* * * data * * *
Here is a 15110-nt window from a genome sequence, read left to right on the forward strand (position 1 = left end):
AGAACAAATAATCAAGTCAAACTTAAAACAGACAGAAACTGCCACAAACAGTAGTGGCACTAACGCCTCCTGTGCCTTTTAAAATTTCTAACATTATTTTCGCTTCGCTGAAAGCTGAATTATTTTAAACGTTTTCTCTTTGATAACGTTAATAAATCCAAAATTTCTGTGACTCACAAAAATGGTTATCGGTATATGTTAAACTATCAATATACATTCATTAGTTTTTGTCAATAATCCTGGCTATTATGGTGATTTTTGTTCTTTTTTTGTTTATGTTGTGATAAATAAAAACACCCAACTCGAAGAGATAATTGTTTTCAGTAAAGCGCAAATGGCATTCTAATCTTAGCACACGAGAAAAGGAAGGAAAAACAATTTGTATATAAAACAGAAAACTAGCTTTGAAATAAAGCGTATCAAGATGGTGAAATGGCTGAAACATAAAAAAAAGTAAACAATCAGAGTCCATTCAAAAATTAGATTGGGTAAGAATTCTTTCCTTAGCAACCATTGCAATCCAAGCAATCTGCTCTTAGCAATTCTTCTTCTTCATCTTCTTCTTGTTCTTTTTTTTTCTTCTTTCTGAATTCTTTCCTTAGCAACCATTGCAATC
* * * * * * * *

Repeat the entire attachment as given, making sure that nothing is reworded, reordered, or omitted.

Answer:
Here is a 15110-nt window from a genome sequence, read left to right on the forward strand (position 1 = left end):
AGAACAAATAATCAAGTCAAACTTAAAACAGACAGAAACTGCCACAAACAGTAGTGGCACTAACGCCTCCTGTGCCTTTTAAAATTTCTAACATTATTTTCGCTTCGCTGAAAGCTGAATTATTTTAAACGTTTTCTCTTTGATAACGTTAATAAATCCAAAATTTCTGTGACTCACAAAAATGGTTATCGGTATATGTTAAACTATCAATATACATTCATTAGTTTTTGTCAATAATCCTGGCTATTATGGTGATTTTTGTTCTTTTTTTGTTTATGTTGTGATAAATAAAAACACCCAACTCGAAGAGATAATTGTTTTCAGTAAAGCGCAAATGGCATTCTAATCTTAGCACACGAGAAAAGGAAGGAAAAACAATTTGTATATAAAACAGAAAACTAGCTTTGAAATAAAGCGTATCAAGATGGTGAAATGGCTGAAACATAAAAAAAAGTAAACAATCAGAGTCCATTCAAAAATTAGATTGGGTAAGAATTCTTTCCTTAGCAACCATTGCAATCCAAGCAATCTGCTCTTAGCAATTCTTCTTCTTCATCTTCTTCTTGTTCTTTTTTTTTCTTCTTTCTGAATTCTTTCCTTAGCAACCATTGCAATC